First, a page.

It should not be surprising that our discomfort with conflict has carried over into our organizations. Organizations generally hate conflict. Until recently conflict was viewed as abnormal and treated as a shameful corporate secret. In fact, as recently as ten years ago when we offered training programs in organizations, we were often asked not to use the “c-word” in our title. Clients preferred names like “Reaching Agreements That Last” or “Dealing with Differences,” as if admitting the need for conflict resolution skills would disclose some serious corporate flaw.
Of course conflict was there. People had opposing interests and different perspectives at work just as they had at home, except that it was unacceptable in most organizations to acknowledge these differences.
One reason for suppressing conflict was that managers did not and still do not welcome contrary opinions from their subordinates. Another reason was “company etiquette”; it was more diplomatic to sweep differences under the mat than to risk offending colleagues with whom you had to work every day. Certainly, it was bad taste to lose your temper, and emotional responses were usually career inhibiting.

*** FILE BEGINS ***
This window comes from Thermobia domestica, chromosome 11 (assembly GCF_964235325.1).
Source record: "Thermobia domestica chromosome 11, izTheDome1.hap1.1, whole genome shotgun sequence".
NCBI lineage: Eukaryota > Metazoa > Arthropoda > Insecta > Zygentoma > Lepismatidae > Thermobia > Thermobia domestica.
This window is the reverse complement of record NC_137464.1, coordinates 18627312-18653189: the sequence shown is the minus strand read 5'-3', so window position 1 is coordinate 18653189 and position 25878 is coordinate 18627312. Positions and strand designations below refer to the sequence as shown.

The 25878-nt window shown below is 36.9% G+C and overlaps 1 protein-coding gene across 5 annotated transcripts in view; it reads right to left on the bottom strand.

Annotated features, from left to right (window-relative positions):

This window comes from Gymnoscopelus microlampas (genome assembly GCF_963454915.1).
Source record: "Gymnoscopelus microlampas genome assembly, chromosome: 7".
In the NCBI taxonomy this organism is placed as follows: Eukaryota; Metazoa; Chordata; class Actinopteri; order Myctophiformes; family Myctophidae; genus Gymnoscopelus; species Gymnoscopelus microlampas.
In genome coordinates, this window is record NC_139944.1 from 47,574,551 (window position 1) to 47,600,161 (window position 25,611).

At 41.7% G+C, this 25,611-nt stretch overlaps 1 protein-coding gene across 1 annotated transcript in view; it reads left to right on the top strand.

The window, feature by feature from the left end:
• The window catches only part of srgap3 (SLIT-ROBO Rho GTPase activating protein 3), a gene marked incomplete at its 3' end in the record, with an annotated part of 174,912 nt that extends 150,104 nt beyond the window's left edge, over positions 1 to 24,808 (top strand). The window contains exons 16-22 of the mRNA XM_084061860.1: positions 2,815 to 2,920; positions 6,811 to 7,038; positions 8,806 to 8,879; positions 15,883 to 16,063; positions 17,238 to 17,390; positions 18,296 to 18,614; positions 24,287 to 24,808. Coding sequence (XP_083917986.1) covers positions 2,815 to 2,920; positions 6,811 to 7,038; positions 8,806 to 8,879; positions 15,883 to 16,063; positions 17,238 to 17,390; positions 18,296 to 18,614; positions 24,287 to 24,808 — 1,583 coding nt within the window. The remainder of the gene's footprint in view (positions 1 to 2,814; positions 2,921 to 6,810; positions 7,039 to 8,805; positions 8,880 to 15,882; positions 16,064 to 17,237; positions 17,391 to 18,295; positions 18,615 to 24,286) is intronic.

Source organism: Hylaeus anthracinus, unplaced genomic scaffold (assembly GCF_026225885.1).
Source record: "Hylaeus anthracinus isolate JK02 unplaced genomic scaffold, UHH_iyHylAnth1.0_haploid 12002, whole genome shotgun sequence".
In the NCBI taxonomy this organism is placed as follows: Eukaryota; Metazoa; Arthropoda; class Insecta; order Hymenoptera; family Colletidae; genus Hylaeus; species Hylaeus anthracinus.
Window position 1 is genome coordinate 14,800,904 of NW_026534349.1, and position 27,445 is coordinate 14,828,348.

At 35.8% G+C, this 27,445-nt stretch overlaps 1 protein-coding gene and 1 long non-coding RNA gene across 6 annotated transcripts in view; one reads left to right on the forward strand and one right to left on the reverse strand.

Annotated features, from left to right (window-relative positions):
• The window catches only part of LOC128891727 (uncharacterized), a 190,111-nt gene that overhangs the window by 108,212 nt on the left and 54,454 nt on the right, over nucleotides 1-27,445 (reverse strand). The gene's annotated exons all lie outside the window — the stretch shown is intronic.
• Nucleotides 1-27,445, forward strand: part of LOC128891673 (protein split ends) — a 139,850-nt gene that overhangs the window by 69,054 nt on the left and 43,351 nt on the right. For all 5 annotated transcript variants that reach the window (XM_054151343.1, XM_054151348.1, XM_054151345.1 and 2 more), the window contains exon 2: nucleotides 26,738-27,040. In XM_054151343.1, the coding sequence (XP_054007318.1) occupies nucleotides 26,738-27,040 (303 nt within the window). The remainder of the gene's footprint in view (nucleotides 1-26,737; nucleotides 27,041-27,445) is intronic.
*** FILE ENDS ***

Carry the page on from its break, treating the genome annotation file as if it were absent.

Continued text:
Over the past ten to fifteen years, the situation has improved in that more organizations accept that conflict is natural and not something to be ashamed of. Frontline and managerial employees are more and more often identifying conflict resolution skills as necessary tools for dealing with coworkers, managers, and customers. Perhaps this greater openness reflects the fact that the amount of conflict in organizations is unavoidable and is increasing, for reasons we will discuss shortly.
Conflict is a product of diversity and interdependence. Organizational conflict arises because people who have different personal and professional interests must work together to achieve the organization's goals. Because these people have different interests and may actually be in opposition to each other, they often become concerned that others may block them from meeting their needs.